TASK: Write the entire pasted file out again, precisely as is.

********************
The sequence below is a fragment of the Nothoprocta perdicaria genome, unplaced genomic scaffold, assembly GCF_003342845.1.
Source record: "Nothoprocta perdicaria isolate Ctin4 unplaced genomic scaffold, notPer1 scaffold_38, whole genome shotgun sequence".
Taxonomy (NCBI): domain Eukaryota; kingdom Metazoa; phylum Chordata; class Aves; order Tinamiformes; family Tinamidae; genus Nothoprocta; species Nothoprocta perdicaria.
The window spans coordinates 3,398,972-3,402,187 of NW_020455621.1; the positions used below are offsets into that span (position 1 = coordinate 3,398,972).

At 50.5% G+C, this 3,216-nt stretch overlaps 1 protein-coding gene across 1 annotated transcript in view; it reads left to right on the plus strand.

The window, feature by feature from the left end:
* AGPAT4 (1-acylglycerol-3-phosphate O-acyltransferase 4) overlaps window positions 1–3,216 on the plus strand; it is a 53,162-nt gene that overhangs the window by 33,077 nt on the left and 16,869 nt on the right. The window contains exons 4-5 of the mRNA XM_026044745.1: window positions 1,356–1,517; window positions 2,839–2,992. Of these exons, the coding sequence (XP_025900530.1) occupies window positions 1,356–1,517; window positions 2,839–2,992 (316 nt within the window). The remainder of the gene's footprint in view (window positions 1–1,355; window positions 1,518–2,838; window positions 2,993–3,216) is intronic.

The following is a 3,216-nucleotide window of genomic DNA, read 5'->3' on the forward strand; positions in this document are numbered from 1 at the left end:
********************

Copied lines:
The sequence below is a fragment of the Nothoprocta perdicaria genome, unplaced genomic scaffold, assembly GCF_003342845.1.
Source record: "Nothoprocta perdicaria isolate Ctin4 unplaced genomic scaffold, notPer1 scaffold_38, whole genome shotgun sequence".
Taxonomy (NCBI): domain Eukaryota; kingdom Metazoa; phylum Chordata; class Aves; order Tinamiformes; family Tinamidae; genus Nothoprocta; species Nothoprocta perdicaria.
The window spans coordinates 3,398,972-3,402,187 of NW_020455621.1; the positions used below are offsets into that span (position 1 = coordinate 3,398,972).

At 50.5% G+C, this 3,216-nt stretch overlaps 1 protein-coding gene across 1 annotated transcript in view; it reads left to right on the plus strand.

The window, feature by feature from the left end:
* AGPAT4 (1-acylglycerol-3-phosphate O-acyltransferase 4) overlaps window positions 1–3,216 on the plus strand; it is a 53,162-nt gene that overhangs the window by 33,077 nt on the left and 16,869 nt on the right. The window contains exons 4-5 of the mRNA XM_026044745.1: window positions 1,356–1,517; window positions 2,839–2,992. Of these exons, the coding sequence (XP_025900530.1) occupies window positions 1,356–1,517; window positions 2,839–2,992 (316 nt within the window). The remainder of the gene's footprint in view (window positions 1–1,355; window positions 1,518–2,838; window positions 2,993–3,216) is intronic.

The following is a 3,216-nucleotide window of genomic DNA, read 5'->3' on the forward strand; positions in this document are numbered from 1 at the left end: